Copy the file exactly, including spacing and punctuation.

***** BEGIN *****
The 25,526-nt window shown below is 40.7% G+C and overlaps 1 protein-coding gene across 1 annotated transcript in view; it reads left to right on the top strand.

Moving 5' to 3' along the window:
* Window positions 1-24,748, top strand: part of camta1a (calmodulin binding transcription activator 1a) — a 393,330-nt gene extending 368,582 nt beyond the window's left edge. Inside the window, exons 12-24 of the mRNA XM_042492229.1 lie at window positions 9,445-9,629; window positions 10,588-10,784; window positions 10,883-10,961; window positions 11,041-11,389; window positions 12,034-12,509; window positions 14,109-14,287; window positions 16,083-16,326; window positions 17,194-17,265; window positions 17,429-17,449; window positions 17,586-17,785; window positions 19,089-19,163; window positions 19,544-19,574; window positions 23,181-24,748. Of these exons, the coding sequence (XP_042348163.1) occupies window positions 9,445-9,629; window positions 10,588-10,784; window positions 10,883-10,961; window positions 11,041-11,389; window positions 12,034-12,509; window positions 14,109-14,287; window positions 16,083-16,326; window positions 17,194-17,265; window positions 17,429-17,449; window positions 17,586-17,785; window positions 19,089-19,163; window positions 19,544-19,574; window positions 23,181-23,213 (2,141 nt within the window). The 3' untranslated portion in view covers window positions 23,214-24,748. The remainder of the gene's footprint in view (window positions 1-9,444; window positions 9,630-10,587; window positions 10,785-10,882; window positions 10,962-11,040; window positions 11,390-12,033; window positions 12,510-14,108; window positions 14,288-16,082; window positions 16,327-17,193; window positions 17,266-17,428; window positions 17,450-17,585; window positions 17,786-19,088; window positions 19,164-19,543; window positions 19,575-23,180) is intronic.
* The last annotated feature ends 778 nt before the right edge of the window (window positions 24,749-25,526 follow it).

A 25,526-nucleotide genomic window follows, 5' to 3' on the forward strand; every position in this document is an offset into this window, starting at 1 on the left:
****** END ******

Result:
The 25,526-nt window shown below is 40.7% G+C and overlaps 1 protein-coding gene across 1 annotated transcript in view; it reads left to right on the top strand.

Moving 5' to 3' along the window:
* Window positions 1-24,748, top strand: part of camta1a (calmodulin binding transcription activator 1a) — a 393,330-nt gene extending 368,582 nt beyond the window's left edge. Inside the window, exons 12-24 of the mRNA XM_042492229.1 lie at window positions 9,445-9,629; window positions 10,588-10,784; window positions 10,883-10,961; window positions 11,041-11,389; window positions 12,034-12,509; window positions 14,109-14,287; window positions 16,083-16,326; window positions 17,194-17,265; window positions 17,429-17,449; window positions 17,586-17,785; window positions 19,089-19,163; window positions 19,544-19,574; window positions 23,181-24,748. Of these exons, the coding sequence (XP_042348163.1) occupies window positions 9,445-9,629; window positions 10,588-10,784; window positions 10,883-10,961; window positions 11,041-11,389; window positions 12,034-12,509; window positions 14,109-14,287; window positions 16,083-16,326; window positions 17,194-17,265; window positions 17,429-17,449; window positions 17,586-17,785; window positions 19,089-19,163; window positions 19,544-19,574; window positions 23,181-23,213 (2,141 nt within the window). The 3' untranslated portion in view covers window positions 23,214-24,748. The remainder of the gene's footprint in view (window positions 1-9,444; window positions 9,630-10,587; window positions 10,785-10,882; window positions 10,962-11,040; window positions 11,390-12,033; window positions 12,510-14,108; window positions 14,288-16,082; window positions 16,327-17,193; window positions 17,266-17,428; window positions 17,450-17,585; window positions 17,786-19,088; window positions 19,164-19,543; window positions 19,575-23,180) is intronic.
* The last annotated feature ends 778 nt before the right edge of the window (window positions 24,749-25,526 follow it).

A 25,526-nucleotide genomic window follows, 5' to 3' on the forward strand; every position in this document is an offset into this window, starting at 1 on the left: